Sailplane Manufacturers

The sport of gliding started in Germany, and as a percentage of the population, there are more glider pilots in Germany than in any other country except perhaps near Tamworth. So it is understandable that the well-known glider manufacturers are based there. The Eastern block countries have always made gliders and still do but apart from that, there are few other countries with any long-term history of making gliders.

The first gliders were made from fabric covered wood and this was the way it remained for a long time until companies with metal experience started making gliders from aluminium however there was no great advantage over either method other than that timber gliders may last longer. When glass fibre (composite) sailplanes appeared in the late '50s, the writing was on the wall for wood and alloy manufacturers.

It was rapidly apparent that composite gliders had huge advantages. Apart from the obvious performance improvements, maintenance was much lower. As composite glider design advanced, the style of gliders changed. Quite apart from the appearance, the biggest change was in the weight or wing loading. Gliders were designed to carry more and more water ballast… from a few litres of water with the first glass production gliders to hundreds of litres which modern gliders can carry.

Along with increased weight came higher landing speeds and this in turn led to a fork in the road. It is now possible to buy two distinct groups of gliders… traditional certified gliders or ultralight, 'uncertified' gliders from newer manufacturers. 

The German manufacturers may claim to have the best quality, standards and testing, but they are burdened by EASA certification, having to work under strict EU legislation and needing to support historical gliders going back half a century.  A large number of new gliders are "ultralight". That's really a class or a category rather than an all-up weight since many of these new UL gliders don't weigh any less than the last wooden gliders and have they similar performance.

A big problem with UL gliders is that they don't always mix well with traditional gliding organisations and club operations for reasons as varied as national administrative difficulties and the problems of mixing heavy and light gliders on a winch or aerotow launch. In fact, they may mix better with the vintage gliding movement because their performance envelope is similar.

Many of the new companies have a strong tradition of composite aircraft building and make more than just sailplanes, many being involved in building Light Sport Aircraft. In some cases, components such as fuselages are made in one country, and joined with wings from another.

Most modern gliders, both conventional and ultralight are available with auxiliary motors of some form, whether installed when delivered or as a retrofit. The motor may have enough power to be usable for self launching or only as a get-you-home-if-there's-not-too-much-sink sustainer. (To self launch, the glider must meet performance specifications in terms of climb rate and runway length.) There are several types of motors available including electric, jet and internal combustion.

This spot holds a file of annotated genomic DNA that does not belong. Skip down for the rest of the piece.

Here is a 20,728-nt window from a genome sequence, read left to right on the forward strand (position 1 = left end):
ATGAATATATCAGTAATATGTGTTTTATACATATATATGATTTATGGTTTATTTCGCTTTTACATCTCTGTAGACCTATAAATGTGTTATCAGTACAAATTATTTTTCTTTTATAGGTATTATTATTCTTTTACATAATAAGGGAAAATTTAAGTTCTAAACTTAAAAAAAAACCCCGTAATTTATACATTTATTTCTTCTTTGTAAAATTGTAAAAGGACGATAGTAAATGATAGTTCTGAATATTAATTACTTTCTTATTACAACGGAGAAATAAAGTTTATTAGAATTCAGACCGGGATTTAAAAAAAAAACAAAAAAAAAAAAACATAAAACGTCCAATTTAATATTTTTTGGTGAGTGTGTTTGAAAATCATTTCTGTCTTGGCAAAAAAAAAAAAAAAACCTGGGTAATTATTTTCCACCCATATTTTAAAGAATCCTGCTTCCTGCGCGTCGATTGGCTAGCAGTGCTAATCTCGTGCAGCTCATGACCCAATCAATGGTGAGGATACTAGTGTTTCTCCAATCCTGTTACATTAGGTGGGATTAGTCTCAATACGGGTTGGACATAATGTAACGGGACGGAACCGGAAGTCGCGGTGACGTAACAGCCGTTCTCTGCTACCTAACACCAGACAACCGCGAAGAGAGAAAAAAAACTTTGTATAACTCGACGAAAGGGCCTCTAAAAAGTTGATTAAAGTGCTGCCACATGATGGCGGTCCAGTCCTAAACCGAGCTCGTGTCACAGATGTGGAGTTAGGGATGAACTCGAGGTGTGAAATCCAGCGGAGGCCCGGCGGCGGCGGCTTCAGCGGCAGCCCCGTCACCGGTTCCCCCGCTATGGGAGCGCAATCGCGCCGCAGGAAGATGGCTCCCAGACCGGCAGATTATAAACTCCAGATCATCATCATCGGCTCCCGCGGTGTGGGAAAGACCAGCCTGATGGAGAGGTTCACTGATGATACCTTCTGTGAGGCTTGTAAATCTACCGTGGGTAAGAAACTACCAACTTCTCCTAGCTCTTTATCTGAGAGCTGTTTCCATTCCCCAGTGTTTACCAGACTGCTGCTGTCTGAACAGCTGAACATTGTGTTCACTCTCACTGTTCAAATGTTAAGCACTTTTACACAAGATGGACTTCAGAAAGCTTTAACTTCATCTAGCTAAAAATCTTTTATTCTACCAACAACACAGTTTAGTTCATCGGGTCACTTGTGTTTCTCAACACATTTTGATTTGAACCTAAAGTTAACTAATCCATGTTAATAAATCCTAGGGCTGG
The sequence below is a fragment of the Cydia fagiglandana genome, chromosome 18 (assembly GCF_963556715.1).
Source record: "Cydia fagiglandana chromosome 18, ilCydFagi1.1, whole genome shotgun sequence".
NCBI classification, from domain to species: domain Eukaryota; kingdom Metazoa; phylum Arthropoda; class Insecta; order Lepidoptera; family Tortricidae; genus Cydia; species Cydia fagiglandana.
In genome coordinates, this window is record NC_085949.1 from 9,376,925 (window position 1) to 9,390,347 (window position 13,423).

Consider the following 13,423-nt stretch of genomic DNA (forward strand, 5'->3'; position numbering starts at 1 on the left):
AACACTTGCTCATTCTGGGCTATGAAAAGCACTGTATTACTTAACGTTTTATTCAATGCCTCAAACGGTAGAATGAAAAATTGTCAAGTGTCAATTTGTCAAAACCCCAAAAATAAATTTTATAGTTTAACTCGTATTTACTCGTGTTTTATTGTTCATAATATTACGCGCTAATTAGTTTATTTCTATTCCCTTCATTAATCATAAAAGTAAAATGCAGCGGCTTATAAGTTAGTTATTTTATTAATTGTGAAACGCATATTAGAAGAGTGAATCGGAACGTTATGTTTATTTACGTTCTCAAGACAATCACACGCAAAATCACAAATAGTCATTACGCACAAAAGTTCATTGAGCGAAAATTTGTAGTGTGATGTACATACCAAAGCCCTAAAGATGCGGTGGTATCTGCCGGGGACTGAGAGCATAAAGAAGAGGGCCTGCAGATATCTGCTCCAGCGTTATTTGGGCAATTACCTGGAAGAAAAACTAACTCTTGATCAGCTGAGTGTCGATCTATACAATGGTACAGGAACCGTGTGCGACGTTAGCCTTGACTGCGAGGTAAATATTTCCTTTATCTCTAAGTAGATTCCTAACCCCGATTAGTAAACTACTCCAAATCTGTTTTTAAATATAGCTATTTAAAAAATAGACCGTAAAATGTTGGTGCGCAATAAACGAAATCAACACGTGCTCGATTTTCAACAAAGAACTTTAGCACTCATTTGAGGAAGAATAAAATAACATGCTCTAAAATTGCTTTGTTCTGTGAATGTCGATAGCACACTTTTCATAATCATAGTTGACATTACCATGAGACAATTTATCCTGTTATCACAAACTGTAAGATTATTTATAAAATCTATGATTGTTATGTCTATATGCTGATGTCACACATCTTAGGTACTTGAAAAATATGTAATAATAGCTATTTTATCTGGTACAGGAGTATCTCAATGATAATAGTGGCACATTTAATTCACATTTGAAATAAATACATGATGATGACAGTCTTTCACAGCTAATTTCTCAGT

Many of the early self launchers and sustainer powered gliders were distinctly less than satisfactory. Yes, the customers demanded some type of motorisation but what was delivered was often less than wonderful. Watching a 'heritage' glider attempting to self-launch can be a terrifying experience.

No current motor installation can be considered to be a perfect solution and the reliability or perhaps the unreliability is far higher than would be tolerated from a car engine. On the other hand, the cost of the motor is similar to that of a small car. That being said the convenience of motors seems to outweigh the disadvantages.

The new manufacturers are also pushing the envelope. They were the first to market some interesting innovations such as electric and jet powered self launching gliders. Electric power is a very attractive option in some countries such as Switzerland where aircraft engine noise is a big environmental issue, somehow affecting sailplanes, cows, cheese, Heidi, yodelling and chocolate manufacture.

The electric motors are normally highly efficient microprocessor controlled three phase motors similar to those used in everything from solar powered racers, military drones and model aircraft. Very small, very light and very powerful. You can buy an off the shelf motor developing over 11 Kw which weighs barely 4 kgs. The batteries are often LiPoly or lithium polymer. Again, very light and powerful with a power density four times that of NiCad batteries… but difficult to charge. Remember the exploding computer batteries a while back?

While it is easy enough to make one of these electric motors, it is considerably harder to build reliable electronics and batteries to control the power. Not everyone wants 240 volts and inflammable LiPoly batteries in their glider, but is it any worse than a two stroke and petrol? And as Lillienthal said, "Sacrifices must be made." Hopefully by others.

Antares 18P

It's not certain if the Antares 18P falls into that category, it just might. The gurt big tube sticking out from the top is a pulse jet. As in V1 rocket or Doodlebug. Not too quiet then… hope the fin can stand the heat! (Check the link though… it may have been posted on April 1st.)

Traditionally, in many countries, gliders were owned by clubs and hired by the minute or hour to members. This meant that gliding was an affordable alternative to power flying… at least until the club glider was wrecked when many clubs folded. Increasingly pilots are buying their own gliders, either keeping them in trailers or hangaring them at their home club. Compared with small boat ownership, buying and maintaining a glider is quite cheap and gliders hold their value much better than boats do.

Most unpowered gliders can be bought and sold for around the same cost as when they were new. There's an active market for good types of gliders, even ones over 40 years old and active competitions all over the world. There's more of a risk when buying a less popular type but that should be reflected in the purchase price.